Learn a projection method for statistics and applies it

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Description

project is a generic function with two methods. If the first argument is a parameter name, project.character defines a projection function from several statistics to an output statistic predicting this parameter. project.default produces a vector of projected statistics using such a projection. project is particulary useful to reduce a large number of summary statistics to a vector of projected summary statistics, with as many elements as parameters to infer. This dimension reduction can substantially speed up subsequent computations. The concept implemented in project is to fit a parameter to the various statistics available, using machine-learning or mixed-model prediction methods. All such methods can be seen as nonlinear projection to a one-dimensional space. project.character is an interface that allows different projection methods to be used, provided they return an object of a class that has a defined predict method with a newdata argument (as expected, see predict).

Usage

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project(x,...)

## S3 method for building the projection 
## S3 method for class 'character'
project(x, stats, data, 
             trainingsize= if (method=="REML") 
               {Infusion.getOption("projTrainingSize")} else {NULL},
             knotnbr= if (method %in% c("REML","GCV"))  {
                        Infusion.getOption("projKnotNbr")
                      } else {floor(1000*log2(length(stats)+1))},
             method="REML",methodArgs=list(),verbose=TRUE,...)

## S3 method for applying the projection
## Default S3 method:
project(x, projectors,...)

Arguments

x

The name of the parameter to be predicted, or a vector/matrix/list of matrices of summary statistics.

stats

Statistics from which the predictor is to be predicted

data

A list of simulated empirical distributions, as produced by add_simulation, or a data frame with all required variables.

trainingsize

For REML only: size of random sample of realizations from the data from which the smoothing parameters are estimated.

knotnbr

Size of random sample of realizations from the data from which the predictor is built given the smoothing parameters.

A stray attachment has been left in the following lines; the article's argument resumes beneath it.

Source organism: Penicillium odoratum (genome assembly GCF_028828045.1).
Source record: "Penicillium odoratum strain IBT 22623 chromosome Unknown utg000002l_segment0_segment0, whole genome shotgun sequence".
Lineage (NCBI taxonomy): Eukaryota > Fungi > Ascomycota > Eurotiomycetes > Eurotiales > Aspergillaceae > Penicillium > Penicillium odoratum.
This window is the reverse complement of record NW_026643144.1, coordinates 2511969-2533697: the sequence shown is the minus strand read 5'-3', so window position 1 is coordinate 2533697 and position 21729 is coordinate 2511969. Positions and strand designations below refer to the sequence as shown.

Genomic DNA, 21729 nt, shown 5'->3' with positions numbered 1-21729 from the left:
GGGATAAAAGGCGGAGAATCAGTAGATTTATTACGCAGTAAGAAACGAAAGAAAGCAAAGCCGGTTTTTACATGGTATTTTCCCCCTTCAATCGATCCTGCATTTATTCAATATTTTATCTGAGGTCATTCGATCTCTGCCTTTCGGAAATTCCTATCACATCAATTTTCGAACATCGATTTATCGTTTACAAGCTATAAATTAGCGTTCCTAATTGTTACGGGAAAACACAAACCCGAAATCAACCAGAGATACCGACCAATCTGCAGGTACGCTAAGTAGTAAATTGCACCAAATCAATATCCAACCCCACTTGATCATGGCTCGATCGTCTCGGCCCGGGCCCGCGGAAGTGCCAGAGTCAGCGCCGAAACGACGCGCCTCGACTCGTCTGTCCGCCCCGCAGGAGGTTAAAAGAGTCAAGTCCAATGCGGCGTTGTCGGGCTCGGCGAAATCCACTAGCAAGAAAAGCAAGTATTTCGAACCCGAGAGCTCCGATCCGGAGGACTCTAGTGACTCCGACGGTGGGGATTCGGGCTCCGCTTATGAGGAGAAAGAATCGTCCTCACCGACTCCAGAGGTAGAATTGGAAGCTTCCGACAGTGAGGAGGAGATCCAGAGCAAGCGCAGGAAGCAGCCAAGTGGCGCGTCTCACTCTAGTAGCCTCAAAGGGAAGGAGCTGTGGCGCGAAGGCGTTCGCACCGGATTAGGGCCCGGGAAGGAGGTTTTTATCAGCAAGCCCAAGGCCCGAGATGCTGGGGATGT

method

character string: "REML", "GCV", or the name of a suitable projection function. The latter may be defined in another package, e.g. "randomForest", or predefined by Infusion (function "nnetwrap"), or defined by the user. See Details for predefined functions and for defining new ones.

methodArgs

A list of arguments for the projection method. One may not need to provide arguments in the following cases, where project kindly (tries to) assign values to the required arguments if they are absent from methodArgs:

If "REML" or "GCV" methods are used (in which case methodArgs is completely ignored); or

if the projection method uses formula and data arguments (in particular if the formula is of the form response ~ var1 + var2 + ...; otherwise the formula should be provided through methodArgs). This works for example for methods based on nnet; or

if the projection method uses x and y arguments. This works for example for randomForest (though not with the generic function method="randomForest", but only with the internal function method="randomForest:::randomForest.default").

projectors

A list with elements of the form <name>=<project result>, where the <name> must differ from any name of x. <project result> may indeed be the return object of a project call.

verbose

Whether to print some information or not. In particular, TRUE, true-vs.-predicted diagnostic plots will be drawn if any of the following methods have been used: "REML", "GCV", or a call to caret::train.

...

further arguments passed to or from other methods (currently not used).

Details

Prediction can be based on a linear mixed model (LMM) with autocorrelated random effects, internally calling the corrHLfit function with formula <parameter> ~ 1+ Matern(1|<stat1>+...+<statn>). This approach allows in principle to produce arbitrarily complex predictors (given sufficient input) and avoids overfitting in the same way as restricted likelihood methods avoids overfitting in LMM. REML methods are then used by default to estimate the smoothing parameters. However, faster methods may be required, and method "neuralNet" interfaces a neural network approach.